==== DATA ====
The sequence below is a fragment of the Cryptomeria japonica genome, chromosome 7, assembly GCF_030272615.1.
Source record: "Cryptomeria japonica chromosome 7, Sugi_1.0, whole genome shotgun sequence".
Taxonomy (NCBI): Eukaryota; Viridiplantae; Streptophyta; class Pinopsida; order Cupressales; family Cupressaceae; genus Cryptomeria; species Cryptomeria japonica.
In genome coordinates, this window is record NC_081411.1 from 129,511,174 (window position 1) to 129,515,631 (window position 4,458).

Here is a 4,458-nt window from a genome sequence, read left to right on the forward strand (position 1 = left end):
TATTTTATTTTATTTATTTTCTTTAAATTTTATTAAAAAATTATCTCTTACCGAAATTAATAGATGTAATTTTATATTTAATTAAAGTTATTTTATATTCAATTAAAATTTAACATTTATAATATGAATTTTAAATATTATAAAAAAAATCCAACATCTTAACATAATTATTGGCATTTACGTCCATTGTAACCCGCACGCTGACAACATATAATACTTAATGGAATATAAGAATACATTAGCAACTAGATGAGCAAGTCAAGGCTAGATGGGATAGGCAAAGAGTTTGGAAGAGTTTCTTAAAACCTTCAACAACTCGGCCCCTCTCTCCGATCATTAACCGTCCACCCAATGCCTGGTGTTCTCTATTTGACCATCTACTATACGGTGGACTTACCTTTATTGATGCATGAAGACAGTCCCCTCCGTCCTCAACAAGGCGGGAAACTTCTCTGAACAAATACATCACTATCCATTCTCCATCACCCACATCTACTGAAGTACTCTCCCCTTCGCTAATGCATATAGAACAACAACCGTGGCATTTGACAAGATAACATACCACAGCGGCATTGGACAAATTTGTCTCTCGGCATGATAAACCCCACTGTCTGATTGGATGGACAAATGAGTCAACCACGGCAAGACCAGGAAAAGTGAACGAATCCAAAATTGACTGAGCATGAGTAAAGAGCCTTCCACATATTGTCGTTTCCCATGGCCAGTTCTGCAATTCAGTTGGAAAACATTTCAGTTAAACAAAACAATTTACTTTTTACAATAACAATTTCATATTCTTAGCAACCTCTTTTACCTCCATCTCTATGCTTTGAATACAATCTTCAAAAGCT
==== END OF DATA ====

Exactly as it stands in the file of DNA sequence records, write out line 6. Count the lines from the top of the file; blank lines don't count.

TATTTTATTTTATTTATTTTCTTTAAATTTTATTAAAAAATTATCTCTTACCGAAATTAATAGATGTAATTTTATATTTAATTAAAGTTATTTTATATTCAATTAAAATTTAACATTTATAATATGAATTTTAAATATTATAAAAAAAATCCAACATCTTAACATAATTATTGGCATTTACGTCCATTGTAACCCGCACGCTGACAACATATAATACTTAATGGAATATAAGAATACATTAGCAACTAGATGAGCAAGTCAAGGCTAGATGGGATAGGCAAAGAGTTTGGAAGAGTTTCTTAAAACCTTCAACAACTCGGCCCCTCTCTCCGATCATTAACCGTCCACCCAATGCCTGGTGTTCTCTATTTGACCATCTACTATACGGTGGACTTACCTTTATTGATGCATGAAGACAGTCCCCTCCGTCCTCAACAAGGCGGGAAACTTCTCTGAACAAATACATCACTATCCATTCTCCATCACCCACATCTACTGAAGTACTCTCCCCTTCGCTAATGCATATAGAACAACAACCGTGGCATTTGACAAGATAACATACCACAGCGGCATTGGACAAATTTGTCTCTCGGCATGATAAACCCCACTGTCTGATTGGATGGACAAATGAGTCAACCACGGCAAGACCAGGAAAAGTGAACGAATCCAAAATTGACTGAGCATGAGTAAAGAGCCTTCCACATATTGTCGTTTCCCATGGCCAGTTCTGCAATTCAGTTGGAAAACATTTCAGTTAAACAAAACAATTTACTTTTTACAATAACAATTTCATATTCTTAGCAACCTCTTTTACCTCCATCTCTATGCTTTGAATACAATCTTCAAAAGCT